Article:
For the past couple years, I've been working with one of my former graduate students, Brenna Ellison at the University of Illinois, on some papers related to effects of calorie labels on menus (for those who may not be aware, "Obamacare" mandated that chain restaurants include such menu labels but the FDA has yet to release the final rules and implementation date).
The first part of that research was finally published last week in the International Journal of Behavioral Nutrition and Physical Activity, where we report on a smaller sample from the larger study which includes the group of people Brenna interviewed after they ordered. The results have been picked up by a couple news outlets, including this one from Reuters:
Showing diners how many calories are in restaurant food items may influence how much they eat - especially among the least health-conscious people, a new study suggests.
That's true - but only partially true. We find that the numeric labels mandated by "Obamacare" do not have a statistically significant effect on the number of calories people order. The labels that we find to be (somewhat) effective are stop-light labels, in which we put a red dot next to the high calorie foods, a yellow dot next to the medium calorie foods, and a green dot next to the low-calorie foods. As the story suggests, the labels are less influential among people who we rate (based on their survey answers) as health conscious. The result isn't terribly surprising - people who are health conscious are probably already familiar with the caloric content of the foods they eat, and as such, adding labels are unlikely to provide new information. Still, we'd want to know something about the cost of the label to know whether the policy was a net-plus (this is an issue we take up in our other papers still in the works).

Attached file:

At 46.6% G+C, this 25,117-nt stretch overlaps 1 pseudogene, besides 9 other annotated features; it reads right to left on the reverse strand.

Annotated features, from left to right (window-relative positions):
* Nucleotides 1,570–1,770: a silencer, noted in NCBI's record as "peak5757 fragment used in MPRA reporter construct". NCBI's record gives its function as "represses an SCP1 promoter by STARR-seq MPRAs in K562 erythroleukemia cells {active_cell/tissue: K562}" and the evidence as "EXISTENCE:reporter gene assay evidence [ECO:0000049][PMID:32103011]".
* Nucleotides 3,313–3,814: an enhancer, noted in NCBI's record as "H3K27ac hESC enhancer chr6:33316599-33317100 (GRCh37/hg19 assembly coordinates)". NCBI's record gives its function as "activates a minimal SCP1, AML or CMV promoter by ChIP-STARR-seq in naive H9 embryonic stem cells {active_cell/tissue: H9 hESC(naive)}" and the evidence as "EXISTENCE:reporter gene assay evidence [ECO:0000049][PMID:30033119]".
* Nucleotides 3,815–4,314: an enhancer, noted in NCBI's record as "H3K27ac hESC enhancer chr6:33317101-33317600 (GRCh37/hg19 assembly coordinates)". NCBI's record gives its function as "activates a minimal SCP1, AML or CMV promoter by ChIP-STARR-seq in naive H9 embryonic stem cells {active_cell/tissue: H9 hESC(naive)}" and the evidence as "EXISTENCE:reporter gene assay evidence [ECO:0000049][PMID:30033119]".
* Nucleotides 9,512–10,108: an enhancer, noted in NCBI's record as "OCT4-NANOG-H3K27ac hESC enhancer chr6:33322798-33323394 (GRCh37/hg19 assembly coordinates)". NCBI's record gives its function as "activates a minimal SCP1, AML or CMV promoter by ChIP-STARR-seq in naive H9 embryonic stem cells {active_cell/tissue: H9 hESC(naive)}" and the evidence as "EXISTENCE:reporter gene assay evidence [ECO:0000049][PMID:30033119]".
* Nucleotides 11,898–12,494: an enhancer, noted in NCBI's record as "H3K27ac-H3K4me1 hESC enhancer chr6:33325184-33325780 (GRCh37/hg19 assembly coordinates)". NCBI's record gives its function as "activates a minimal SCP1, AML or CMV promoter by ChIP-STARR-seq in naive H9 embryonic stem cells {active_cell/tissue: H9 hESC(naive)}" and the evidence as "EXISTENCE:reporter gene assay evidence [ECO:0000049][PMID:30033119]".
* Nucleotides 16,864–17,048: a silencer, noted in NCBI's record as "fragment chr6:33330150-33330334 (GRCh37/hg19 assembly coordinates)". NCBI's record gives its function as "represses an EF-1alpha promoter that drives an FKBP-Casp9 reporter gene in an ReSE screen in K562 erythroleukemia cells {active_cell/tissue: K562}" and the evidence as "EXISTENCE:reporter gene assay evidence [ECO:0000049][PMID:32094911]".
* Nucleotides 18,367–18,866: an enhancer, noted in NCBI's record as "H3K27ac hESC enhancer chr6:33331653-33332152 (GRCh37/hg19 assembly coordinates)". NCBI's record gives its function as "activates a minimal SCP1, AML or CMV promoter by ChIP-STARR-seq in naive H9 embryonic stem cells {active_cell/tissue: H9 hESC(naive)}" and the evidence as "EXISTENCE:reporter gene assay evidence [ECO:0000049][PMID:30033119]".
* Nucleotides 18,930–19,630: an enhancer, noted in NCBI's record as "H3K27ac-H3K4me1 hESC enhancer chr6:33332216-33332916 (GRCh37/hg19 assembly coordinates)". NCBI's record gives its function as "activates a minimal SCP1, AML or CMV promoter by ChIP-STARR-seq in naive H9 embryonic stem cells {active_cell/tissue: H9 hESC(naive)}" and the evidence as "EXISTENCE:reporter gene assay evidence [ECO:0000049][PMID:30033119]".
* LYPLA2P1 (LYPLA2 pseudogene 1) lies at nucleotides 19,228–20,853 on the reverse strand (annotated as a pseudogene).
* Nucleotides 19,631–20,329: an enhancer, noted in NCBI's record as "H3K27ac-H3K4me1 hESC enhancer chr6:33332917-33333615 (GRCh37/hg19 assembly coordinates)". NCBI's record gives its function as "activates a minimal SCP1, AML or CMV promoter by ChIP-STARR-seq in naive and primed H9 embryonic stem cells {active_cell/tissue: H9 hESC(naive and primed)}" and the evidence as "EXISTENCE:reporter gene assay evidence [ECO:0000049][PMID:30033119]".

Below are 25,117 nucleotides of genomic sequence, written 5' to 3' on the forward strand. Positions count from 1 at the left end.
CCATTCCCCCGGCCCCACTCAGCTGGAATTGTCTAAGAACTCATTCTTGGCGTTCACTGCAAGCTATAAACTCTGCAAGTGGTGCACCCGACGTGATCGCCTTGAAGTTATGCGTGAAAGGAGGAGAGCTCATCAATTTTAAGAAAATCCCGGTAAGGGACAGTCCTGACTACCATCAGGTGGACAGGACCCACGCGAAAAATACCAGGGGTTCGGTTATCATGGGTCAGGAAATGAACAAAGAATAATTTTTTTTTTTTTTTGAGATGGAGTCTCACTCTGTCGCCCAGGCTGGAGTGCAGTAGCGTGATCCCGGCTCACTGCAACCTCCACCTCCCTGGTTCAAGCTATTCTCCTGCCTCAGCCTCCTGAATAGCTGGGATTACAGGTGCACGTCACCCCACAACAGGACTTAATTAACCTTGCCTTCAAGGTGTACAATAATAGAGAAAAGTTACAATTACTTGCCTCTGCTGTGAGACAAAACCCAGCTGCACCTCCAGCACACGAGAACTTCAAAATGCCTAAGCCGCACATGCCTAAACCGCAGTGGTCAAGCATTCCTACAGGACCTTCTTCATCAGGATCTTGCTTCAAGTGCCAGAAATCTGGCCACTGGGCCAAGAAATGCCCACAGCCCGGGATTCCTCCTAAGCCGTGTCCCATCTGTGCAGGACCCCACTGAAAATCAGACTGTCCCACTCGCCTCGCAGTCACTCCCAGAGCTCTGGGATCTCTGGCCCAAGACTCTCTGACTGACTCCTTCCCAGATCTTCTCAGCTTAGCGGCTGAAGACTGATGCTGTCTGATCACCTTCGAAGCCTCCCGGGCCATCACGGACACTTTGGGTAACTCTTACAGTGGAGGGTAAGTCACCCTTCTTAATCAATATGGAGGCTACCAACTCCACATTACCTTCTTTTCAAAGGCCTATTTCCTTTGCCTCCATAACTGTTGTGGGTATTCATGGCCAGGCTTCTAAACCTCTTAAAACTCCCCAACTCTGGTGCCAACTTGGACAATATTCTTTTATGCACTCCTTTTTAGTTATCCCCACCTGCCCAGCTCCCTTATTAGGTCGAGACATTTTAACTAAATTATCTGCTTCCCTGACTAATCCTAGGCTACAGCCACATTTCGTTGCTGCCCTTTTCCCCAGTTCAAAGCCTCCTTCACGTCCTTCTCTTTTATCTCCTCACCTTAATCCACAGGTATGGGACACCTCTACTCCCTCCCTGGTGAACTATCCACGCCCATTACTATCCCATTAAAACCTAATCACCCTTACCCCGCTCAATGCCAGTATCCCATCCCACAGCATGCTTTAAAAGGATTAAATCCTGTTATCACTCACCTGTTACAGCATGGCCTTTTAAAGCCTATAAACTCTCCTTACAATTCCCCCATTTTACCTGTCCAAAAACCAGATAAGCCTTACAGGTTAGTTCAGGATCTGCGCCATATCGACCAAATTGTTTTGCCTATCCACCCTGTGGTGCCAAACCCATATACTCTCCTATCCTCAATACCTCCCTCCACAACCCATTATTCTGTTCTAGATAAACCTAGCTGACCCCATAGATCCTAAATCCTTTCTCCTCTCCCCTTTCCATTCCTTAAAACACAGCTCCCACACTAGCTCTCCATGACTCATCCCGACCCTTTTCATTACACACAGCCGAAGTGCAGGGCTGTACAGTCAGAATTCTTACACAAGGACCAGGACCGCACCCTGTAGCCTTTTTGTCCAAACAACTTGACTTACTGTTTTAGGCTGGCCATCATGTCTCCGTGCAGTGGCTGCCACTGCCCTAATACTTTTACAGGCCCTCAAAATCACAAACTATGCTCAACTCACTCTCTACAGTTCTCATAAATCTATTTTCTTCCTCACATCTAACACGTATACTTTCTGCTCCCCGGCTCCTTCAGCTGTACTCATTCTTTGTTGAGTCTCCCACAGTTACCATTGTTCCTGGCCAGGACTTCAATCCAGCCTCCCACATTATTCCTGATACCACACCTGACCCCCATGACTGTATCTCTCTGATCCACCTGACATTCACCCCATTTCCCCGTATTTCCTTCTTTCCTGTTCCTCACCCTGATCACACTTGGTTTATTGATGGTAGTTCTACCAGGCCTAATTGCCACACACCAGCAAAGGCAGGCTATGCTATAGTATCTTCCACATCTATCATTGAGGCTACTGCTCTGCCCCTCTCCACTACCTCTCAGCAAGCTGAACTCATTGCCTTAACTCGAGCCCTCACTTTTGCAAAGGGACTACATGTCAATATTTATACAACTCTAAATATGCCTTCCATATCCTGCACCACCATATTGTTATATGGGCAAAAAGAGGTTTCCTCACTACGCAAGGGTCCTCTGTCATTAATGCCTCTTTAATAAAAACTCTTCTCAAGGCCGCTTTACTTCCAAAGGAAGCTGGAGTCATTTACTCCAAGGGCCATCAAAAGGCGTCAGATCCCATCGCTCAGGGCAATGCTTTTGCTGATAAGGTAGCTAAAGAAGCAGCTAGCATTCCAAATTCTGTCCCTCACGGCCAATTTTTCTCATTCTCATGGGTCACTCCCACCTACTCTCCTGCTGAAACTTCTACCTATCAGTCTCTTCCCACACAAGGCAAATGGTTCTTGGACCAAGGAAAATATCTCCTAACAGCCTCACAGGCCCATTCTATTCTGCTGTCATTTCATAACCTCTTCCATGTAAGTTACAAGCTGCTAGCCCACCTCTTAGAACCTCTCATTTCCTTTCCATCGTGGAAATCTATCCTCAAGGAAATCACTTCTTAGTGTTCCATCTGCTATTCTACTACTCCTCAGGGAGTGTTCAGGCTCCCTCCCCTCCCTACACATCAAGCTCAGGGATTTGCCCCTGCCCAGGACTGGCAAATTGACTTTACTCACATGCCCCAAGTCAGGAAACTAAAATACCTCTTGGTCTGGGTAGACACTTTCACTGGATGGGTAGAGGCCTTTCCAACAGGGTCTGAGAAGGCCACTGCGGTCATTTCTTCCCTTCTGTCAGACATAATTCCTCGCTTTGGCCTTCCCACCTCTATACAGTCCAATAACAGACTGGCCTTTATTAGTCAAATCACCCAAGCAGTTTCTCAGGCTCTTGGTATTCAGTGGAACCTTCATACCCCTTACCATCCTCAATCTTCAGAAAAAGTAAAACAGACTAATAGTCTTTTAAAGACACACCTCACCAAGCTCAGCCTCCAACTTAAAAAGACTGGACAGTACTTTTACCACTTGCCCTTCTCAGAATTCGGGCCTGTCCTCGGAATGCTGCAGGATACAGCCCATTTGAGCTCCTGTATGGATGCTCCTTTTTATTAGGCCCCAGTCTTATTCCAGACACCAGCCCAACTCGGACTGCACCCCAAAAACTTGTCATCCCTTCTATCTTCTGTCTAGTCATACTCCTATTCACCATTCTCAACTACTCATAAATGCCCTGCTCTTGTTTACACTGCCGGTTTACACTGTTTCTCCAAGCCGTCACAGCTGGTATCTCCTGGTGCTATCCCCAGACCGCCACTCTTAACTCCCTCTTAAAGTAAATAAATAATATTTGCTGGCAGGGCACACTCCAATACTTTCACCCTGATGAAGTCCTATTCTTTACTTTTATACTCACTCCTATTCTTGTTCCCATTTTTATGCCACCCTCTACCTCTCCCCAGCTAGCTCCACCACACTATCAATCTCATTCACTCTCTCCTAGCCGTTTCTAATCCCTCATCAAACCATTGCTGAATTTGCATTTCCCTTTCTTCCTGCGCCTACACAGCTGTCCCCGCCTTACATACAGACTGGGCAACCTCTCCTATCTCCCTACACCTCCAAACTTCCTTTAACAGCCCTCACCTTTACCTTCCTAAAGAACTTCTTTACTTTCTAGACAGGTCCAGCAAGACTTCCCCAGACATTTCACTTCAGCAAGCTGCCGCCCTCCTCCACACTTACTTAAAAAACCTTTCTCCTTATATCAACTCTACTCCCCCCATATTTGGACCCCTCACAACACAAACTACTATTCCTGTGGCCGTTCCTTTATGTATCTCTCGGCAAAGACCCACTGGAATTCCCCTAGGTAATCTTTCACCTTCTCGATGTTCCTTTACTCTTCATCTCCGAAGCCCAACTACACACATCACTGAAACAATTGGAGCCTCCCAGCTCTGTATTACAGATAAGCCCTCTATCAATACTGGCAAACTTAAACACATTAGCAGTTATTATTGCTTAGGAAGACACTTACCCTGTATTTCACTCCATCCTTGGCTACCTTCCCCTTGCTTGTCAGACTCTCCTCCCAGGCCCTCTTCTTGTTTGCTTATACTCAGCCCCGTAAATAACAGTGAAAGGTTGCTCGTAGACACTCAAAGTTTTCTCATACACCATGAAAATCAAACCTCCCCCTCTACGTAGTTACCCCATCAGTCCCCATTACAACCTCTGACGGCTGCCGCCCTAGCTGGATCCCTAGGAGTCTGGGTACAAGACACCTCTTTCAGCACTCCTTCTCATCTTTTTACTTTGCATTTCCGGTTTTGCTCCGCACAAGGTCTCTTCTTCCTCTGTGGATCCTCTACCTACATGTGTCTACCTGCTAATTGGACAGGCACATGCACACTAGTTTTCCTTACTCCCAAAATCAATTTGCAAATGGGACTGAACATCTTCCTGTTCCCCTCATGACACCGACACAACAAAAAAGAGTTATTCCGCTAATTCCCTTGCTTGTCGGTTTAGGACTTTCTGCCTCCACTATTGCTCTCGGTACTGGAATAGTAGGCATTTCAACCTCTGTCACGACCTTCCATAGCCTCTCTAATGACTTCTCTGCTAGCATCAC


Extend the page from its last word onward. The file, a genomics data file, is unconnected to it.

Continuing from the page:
The result I found most interesting from the whole study was only discussed in the conclusions (and was missed all together in the news story) is the following:
Interestingly, despite the calorie+traffic light label’s effectiveness at reducing calories ordered, it was not the labeling format of choice. When asked which of the three labeling formats was preferred, only 27.5% of respondents said they wanted to see the calorie+traffic light label on their menus. Surprisingly, 42% preferred the calorie-only label which had virtually no influence on ordering behavior. These responses imply diners may want more information on their menus (the number of calories), yet diners do not want to be told what they should or should not consume (i.e., green = good, red = bad).